Hip Mama Returns to Print!
Hip Mama, the rad alternative parenting magazine founded in 1993, is relaunching in print! And its founder Ariel Gore is returning as full-time editor after being away for several years—just in time for its 20th anniversary relaunch. They just succeeded (and then some) with their Kickstarter campaign to raise $15,000 for the relaunch.
Ariel explains at her blog why print is worth fighting for.
Or Why I’m Re-Launching a Paper Magazine When Everyone’s Crying that Print is Dead
I like the internet as much as the next blogger. I don’t think online media is making us any dumber than we already are. But the internet will never replace print media for me. I love the look of print. I love the feel of print. I love the smell of print. And I’m irritated by exaggerated reports about the death of print.
Brainless print publications that were only in business to chase advertising dollars might be dying a long-overdue death, but if I have anything to say about it, print itself lives.
I started my first print zine, Hip Mama, when I was in college. I passed it along a few years ago, but when I heard that the new publishers were on the brink of going completely digital, I dropped my other projects and decided to reclaim my magazine.
Because print’s not dead to me. None of us needs more screen time. We need tactile, homemade media we can hold in our hands–the kind of media that allows for rumination and slow-sprouting inspiration, not just quick comments and e-fights.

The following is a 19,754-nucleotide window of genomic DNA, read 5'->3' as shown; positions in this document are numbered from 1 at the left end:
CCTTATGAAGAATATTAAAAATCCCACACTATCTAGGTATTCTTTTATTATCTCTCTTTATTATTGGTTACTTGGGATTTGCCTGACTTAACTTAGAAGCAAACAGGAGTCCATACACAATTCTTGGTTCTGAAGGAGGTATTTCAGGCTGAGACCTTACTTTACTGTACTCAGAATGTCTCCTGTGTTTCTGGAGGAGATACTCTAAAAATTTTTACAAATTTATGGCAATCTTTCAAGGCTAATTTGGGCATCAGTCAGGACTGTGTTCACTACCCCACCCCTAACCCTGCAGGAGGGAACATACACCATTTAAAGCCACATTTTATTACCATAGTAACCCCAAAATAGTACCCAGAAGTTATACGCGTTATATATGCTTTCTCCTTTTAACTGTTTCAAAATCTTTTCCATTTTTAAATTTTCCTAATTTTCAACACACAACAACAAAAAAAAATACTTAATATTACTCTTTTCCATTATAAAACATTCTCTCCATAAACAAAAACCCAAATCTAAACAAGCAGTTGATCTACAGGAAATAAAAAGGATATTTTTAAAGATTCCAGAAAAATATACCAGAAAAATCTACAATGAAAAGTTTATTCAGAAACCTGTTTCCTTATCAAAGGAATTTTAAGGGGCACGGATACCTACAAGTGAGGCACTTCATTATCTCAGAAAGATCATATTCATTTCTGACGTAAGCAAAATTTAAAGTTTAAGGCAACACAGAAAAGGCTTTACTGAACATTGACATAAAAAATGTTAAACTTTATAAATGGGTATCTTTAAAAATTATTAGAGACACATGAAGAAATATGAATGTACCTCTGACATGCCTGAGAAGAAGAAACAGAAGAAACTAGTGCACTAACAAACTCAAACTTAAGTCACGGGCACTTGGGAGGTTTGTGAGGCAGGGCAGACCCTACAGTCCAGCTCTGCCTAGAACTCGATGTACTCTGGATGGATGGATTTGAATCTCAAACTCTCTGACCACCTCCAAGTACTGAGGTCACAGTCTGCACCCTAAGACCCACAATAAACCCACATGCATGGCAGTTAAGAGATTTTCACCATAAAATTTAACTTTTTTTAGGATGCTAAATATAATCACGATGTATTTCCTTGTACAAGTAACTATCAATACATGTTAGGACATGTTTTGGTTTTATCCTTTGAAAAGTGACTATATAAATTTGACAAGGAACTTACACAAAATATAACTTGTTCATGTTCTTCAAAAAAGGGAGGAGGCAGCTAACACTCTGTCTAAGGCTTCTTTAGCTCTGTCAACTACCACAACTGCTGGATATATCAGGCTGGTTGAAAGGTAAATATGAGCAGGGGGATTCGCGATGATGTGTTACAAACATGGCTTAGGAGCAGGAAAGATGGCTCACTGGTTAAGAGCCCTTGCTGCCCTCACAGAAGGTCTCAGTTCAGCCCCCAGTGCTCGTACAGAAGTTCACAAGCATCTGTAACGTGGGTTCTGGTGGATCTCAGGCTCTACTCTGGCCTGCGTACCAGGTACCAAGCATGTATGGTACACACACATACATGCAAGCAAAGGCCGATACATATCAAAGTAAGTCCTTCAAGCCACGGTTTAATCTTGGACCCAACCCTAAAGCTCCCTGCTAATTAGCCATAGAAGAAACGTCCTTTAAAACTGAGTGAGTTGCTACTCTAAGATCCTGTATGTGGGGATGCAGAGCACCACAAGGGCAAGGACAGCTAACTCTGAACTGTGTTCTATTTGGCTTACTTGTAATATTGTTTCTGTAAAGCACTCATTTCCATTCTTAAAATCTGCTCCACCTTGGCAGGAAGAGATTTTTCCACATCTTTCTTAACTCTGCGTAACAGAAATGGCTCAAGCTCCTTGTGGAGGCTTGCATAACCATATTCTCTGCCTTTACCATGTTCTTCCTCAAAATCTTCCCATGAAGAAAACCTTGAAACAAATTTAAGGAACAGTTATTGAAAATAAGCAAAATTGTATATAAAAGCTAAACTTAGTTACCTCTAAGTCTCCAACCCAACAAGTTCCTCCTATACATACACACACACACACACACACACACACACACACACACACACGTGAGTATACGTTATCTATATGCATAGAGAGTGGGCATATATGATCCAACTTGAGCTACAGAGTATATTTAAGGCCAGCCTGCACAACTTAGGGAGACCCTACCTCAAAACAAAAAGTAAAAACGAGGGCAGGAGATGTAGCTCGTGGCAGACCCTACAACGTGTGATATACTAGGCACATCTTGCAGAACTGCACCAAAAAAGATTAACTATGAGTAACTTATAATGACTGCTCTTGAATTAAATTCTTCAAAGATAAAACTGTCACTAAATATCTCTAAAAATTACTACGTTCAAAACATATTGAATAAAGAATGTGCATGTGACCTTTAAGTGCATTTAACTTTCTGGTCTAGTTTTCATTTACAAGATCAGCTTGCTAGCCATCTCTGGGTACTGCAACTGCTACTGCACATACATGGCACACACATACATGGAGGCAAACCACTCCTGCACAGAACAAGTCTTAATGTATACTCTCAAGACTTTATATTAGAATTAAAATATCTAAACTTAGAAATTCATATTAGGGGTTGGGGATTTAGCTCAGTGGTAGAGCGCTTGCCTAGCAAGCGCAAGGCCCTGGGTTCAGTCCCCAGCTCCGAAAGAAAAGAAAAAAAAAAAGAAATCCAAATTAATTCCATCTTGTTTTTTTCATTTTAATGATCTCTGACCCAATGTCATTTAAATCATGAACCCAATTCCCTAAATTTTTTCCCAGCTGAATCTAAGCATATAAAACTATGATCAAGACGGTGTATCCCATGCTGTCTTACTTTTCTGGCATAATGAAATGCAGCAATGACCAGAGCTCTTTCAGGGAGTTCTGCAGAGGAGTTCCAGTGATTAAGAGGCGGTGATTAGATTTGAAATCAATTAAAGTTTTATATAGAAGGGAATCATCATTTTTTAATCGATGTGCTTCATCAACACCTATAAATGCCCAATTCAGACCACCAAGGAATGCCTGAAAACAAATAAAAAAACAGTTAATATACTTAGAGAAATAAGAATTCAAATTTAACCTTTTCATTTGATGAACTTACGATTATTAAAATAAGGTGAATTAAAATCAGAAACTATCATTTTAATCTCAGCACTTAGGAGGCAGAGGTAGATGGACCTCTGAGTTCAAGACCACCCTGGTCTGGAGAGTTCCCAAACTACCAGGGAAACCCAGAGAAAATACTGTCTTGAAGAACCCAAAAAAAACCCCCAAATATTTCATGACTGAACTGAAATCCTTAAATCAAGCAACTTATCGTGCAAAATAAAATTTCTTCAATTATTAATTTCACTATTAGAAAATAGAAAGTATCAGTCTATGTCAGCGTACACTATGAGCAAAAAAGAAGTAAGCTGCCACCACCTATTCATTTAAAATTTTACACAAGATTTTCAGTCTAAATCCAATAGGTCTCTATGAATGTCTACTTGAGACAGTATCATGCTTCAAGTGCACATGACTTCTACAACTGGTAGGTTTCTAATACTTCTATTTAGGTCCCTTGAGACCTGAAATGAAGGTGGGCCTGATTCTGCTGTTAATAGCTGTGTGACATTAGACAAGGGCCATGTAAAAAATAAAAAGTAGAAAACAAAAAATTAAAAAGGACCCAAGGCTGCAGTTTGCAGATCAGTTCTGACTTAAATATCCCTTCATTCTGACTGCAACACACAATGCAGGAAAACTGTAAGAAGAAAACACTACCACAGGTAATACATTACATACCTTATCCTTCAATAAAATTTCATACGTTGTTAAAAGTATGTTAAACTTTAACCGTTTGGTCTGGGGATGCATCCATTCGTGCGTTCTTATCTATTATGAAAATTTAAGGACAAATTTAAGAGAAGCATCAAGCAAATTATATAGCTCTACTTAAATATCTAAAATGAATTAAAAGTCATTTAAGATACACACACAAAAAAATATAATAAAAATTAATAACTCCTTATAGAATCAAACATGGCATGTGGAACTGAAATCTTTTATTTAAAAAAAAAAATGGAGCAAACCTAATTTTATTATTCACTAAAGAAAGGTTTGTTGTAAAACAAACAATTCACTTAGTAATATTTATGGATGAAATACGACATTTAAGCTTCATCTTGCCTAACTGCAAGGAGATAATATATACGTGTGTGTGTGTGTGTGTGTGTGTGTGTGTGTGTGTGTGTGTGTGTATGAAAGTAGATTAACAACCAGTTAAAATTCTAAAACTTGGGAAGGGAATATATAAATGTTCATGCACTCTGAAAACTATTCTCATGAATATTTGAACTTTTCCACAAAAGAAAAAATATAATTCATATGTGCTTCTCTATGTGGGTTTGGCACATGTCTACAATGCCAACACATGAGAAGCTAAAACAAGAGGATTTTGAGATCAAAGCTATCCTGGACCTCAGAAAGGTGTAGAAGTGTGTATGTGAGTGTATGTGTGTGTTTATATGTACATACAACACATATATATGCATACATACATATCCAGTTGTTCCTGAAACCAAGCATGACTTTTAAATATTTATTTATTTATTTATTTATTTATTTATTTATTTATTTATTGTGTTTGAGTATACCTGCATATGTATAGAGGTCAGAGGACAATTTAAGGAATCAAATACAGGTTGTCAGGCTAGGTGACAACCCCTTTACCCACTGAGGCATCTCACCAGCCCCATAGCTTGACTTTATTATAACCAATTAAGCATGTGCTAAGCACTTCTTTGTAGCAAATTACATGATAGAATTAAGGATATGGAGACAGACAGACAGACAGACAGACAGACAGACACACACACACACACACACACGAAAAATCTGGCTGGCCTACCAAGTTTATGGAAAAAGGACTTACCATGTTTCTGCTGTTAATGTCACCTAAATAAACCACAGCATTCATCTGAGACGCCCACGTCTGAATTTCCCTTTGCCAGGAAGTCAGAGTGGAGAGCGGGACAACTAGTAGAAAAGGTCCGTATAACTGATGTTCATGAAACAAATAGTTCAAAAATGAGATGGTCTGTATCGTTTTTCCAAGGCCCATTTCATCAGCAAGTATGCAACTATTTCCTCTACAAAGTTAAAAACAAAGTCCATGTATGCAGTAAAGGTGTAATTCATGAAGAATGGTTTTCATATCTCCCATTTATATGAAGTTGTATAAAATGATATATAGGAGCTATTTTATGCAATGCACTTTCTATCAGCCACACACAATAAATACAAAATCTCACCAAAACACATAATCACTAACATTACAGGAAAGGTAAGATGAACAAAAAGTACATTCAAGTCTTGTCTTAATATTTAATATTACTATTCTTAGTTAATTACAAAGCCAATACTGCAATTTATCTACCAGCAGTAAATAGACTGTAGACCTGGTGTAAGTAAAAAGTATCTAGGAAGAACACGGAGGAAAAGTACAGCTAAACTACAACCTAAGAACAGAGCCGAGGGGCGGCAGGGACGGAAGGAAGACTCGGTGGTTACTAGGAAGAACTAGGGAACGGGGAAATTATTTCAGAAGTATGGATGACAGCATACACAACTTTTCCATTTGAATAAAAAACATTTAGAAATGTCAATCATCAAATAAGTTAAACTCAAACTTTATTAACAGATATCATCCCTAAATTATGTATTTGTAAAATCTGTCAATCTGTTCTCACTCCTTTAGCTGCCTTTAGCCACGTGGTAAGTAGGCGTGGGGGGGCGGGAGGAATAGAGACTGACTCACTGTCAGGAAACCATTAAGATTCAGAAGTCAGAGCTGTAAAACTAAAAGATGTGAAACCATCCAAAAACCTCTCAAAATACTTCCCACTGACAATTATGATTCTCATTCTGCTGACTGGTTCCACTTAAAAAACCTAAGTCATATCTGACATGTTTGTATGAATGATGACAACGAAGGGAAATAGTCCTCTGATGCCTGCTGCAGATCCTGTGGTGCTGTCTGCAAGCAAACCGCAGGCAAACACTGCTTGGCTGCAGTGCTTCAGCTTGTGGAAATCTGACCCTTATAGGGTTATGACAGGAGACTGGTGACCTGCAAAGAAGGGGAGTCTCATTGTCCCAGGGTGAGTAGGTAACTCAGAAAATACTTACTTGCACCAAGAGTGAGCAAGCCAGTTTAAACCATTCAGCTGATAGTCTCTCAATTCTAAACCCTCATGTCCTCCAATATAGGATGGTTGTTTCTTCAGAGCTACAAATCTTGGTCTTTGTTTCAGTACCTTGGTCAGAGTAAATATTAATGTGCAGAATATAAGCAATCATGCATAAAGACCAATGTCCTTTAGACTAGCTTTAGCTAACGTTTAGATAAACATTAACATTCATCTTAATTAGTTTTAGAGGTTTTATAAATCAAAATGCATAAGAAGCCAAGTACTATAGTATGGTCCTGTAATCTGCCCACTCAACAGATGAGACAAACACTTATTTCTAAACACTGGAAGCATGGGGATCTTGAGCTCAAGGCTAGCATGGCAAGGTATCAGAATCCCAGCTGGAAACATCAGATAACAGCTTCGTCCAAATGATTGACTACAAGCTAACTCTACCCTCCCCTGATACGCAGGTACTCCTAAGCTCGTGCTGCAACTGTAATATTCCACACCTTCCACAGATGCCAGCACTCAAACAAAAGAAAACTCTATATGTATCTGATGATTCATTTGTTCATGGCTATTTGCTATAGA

No, print’s not dead. To me, print will always mean life. Yep, I love print. Let me count the ways.
1. Print Gets Your Hands Dirty.
I’ve never had a traditional 9 to 5 job, but I’ve been working all of my life. I earned my first paychecks by folding and delivering the San Francisco Chronicle in the dark hours of morning. I landed the job when I was eight years old. And for the next six years, my hands were black with the ink of news and self-reliance.
2. Print Lets Me Unplug My Ego.
When I’m reading a great story online, I sometimes “share” it before I’ve even gotten to the end. My “friends”–many of whom I’ve never met–”like” it while I’m still reading. By the time I get to the last line I’ve already got a couple of comments complimenting me on my fine taste in stories. This makes me feel important and well-connected. Now, what was that great story about?
3. Print is Intimate.
All media is communication. But reading black marks on a page is the most intimate form of communication that exists. Social media never really mitigates my existential loneliness. But somehow even alone in a candle-lit cave in Tibet, if I’m reading the words of a dead feminist poet, there can be no isolation.